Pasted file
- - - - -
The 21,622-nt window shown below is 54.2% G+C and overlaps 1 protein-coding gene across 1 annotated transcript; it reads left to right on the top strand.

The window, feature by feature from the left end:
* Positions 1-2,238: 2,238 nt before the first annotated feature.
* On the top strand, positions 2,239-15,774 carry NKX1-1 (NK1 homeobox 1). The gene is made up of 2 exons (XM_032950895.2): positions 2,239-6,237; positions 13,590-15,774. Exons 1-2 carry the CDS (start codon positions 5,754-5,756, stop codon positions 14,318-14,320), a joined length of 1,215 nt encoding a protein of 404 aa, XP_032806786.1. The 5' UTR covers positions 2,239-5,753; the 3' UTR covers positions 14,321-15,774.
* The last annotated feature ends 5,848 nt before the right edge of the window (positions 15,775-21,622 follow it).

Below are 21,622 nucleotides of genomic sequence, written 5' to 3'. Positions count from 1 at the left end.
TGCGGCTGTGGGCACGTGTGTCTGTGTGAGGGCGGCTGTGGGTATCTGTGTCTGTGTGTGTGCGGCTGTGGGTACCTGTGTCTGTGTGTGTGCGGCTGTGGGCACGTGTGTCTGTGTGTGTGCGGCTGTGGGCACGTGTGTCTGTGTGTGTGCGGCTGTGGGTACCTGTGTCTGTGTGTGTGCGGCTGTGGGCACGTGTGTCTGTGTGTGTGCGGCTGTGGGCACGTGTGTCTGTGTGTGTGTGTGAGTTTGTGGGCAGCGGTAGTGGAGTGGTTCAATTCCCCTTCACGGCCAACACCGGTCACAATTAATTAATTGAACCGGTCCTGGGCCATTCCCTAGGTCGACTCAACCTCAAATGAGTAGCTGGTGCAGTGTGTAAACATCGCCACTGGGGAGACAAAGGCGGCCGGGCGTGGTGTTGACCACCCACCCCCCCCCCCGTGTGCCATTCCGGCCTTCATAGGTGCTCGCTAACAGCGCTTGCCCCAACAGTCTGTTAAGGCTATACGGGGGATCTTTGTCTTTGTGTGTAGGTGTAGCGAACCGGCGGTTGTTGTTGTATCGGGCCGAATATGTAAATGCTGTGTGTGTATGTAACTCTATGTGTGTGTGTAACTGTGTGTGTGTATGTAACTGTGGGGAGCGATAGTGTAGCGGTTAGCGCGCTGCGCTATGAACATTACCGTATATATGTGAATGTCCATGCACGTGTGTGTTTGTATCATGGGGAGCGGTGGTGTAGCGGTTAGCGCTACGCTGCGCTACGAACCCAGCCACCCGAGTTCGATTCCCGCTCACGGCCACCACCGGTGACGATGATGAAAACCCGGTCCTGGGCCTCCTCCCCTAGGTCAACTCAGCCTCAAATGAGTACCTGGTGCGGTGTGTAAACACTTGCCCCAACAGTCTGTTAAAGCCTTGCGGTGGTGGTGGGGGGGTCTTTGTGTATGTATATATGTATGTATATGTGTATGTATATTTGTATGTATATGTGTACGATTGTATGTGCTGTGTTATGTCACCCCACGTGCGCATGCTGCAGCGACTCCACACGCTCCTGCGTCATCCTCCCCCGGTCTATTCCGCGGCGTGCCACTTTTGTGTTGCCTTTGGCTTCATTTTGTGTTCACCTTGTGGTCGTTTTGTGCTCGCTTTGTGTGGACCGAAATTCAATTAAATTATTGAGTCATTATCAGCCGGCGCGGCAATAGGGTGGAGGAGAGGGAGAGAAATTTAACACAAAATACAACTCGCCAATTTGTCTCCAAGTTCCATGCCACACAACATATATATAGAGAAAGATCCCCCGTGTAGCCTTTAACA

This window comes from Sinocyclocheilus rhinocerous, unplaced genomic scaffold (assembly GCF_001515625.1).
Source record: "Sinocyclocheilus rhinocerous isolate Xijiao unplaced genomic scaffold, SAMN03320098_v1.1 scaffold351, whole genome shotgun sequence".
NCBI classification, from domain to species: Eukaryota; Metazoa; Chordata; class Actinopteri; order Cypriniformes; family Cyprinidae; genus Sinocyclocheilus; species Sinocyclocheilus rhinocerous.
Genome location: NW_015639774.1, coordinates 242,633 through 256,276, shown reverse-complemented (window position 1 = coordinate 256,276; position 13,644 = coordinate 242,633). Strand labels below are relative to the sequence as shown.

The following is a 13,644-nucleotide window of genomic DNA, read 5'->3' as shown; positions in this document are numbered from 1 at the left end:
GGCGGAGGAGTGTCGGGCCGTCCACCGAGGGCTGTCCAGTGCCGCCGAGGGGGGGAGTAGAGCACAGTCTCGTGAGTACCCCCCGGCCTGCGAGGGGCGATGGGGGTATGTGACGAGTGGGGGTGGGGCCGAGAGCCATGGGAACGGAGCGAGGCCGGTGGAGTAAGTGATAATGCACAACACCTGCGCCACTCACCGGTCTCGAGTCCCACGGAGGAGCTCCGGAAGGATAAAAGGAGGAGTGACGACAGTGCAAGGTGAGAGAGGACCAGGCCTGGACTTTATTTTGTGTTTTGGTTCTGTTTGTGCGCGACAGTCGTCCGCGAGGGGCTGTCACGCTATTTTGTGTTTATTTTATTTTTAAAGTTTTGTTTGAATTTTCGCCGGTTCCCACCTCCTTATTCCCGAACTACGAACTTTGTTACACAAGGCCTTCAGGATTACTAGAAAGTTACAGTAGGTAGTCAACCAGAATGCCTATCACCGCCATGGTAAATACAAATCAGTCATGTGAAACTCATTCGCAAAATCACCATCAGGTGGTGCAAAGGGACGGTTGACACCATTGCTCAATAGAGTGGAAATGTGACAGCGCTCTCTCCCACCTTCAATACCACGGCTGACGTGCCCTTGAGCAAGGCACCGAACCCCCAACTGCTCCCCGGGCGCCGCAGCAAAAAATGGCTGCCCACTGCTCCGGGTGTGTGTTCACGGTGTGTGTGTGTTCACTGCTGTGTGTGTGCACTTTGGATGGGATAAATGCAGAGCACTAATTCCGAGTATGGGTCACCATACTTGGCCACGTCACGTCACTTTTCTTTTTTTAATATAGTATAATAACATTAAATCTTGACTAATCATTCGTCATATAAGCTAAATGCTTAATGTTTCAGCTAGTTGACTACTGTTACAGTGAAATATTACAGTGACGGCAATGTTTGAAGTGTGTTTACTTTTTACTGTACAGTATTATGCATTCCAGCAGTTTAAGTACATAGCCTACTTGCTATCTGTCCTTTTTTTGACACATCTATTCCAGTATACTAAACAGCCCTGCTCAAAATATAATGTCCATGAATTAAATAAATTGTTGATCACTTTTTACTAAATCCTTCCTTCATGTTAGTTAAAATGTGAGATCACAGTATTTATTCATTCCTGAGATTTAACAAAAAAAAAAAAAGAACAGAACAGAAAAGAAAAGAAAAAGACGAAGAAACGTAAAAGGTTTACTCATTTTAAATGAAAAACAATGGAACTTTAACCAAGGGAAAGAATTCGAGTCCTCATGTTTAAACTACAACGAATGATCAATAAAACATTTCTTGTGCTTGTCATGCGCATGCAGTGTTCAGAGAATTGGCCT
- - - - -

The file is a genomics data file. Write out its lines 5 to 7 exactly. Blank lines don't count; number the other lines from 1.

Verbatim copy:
* The last annotated feature ends 5,848 nt before the right edge of the window (positions 15,775-21,622 follow it).

Below are 21,622 nucleotides of genomic sequence, written 5' to 3'. Positions count from 1 at the left end.
TGCGGCTGTGGGCACGTGTGTCTGTGTGAGGGCGGCTGTGGGTATCTGTGTCTGTGTGTGTGCGGCTGTGGGTACCTGTGTCTGTGTGTGTGCGGCTGTGGGCACGTGTGTCTGTGTGTGTGCGGCTGTGGGCACGTGTGTCTGTGTGTGTGCGGCTGTGGGTACCTGTGTCTGTGTGTGTGCGGCTGTGGGCACGTGTGTCTGTGTGTGTGCGGCTGTGGGCACGTGTGTCTGTGTGTGTGTGTGAGTTTGTGGGCAGCGGTAGTGGAGTGGTTCAATTCCCCTTCACGGCCAACACCGGTCACAATTAATTAATTGAACCGGTCCTGGGCCATTCCCTAGGTCGACTCAACCTCAAATGAGTAGCTGGTGCAGTGTGTAAACATCGCCACTGGGGAGACAAAGGCGGCCGGGCGTGGTGTTGACCACCCACCCCCCCCCCCGTGTGCCATTCCGGCCTTCATAGGTGCTCGCTAACAGCGCTTGCCCCAACAGTCTGTTAAGGCTATACGGGGGATCTTTGTCTTTGTGTGTAGGTGTAGCGAACCGGCGGTTGTTGTTGTATCGGGCCGAATATGTAAATGCTGTGTGTGTATGTAACTCTATGTGTGTGTGTAACTGTGTGTGTGTATGTAACTGTGGGGAGCGATAGTGTAGCGGTTAGCGCGCTGCGCTATGAACATTACCGTATATATGTGAATGTCCATGCACGTGTGTGTTTGTATCATGGGGAGCGGTGGTGTAGCGGTTAGCGCTACGCTGCGCTACGAACCCAGCCACCCGAGTTCGATTCCCGCTCACGGCCACCACCGGTGACGATGATGAAAACCCGGTCCTGGGCCTCCTCCCCTAGGTCAACTCAGCCTCAAATGAGTACCTGGTGCGGTGTGTAAACACTTGCCCCAACAGTCTGTTAAAGCCTTGCGGTGGTGGTGGGGGGGTCTTTGTGTATGTATATATGTATGTATATGTGTATGTATATTTGTATGTATATGTGTACGATTGTATGTGCTGTGTTATGTCACCCCACGTGCGCATGCTGCAGCGACTCCACACGCTCCTGCGTCATCCTCCCCCGGTCTATTCCGCGGCGTGCCACTTTTGTGTTGCCTTTGGCTTCATTTTGTGTTCACCTTGTGGTCGTTTTGTGCTCGCTTTGTGTGGACCGAAATTCAATTAAATTATTGAGTCATTATCAGCCGGCGCGGCAATAGGGTGGAGGAGAGGGAGAGAAATTTAACACAAAATACAACTCGCCAATTTGTCTCCAAGTTCCATGCCACACAACATATATATAGAGAAAGATCCCCCGTGTAGCCTTTAACA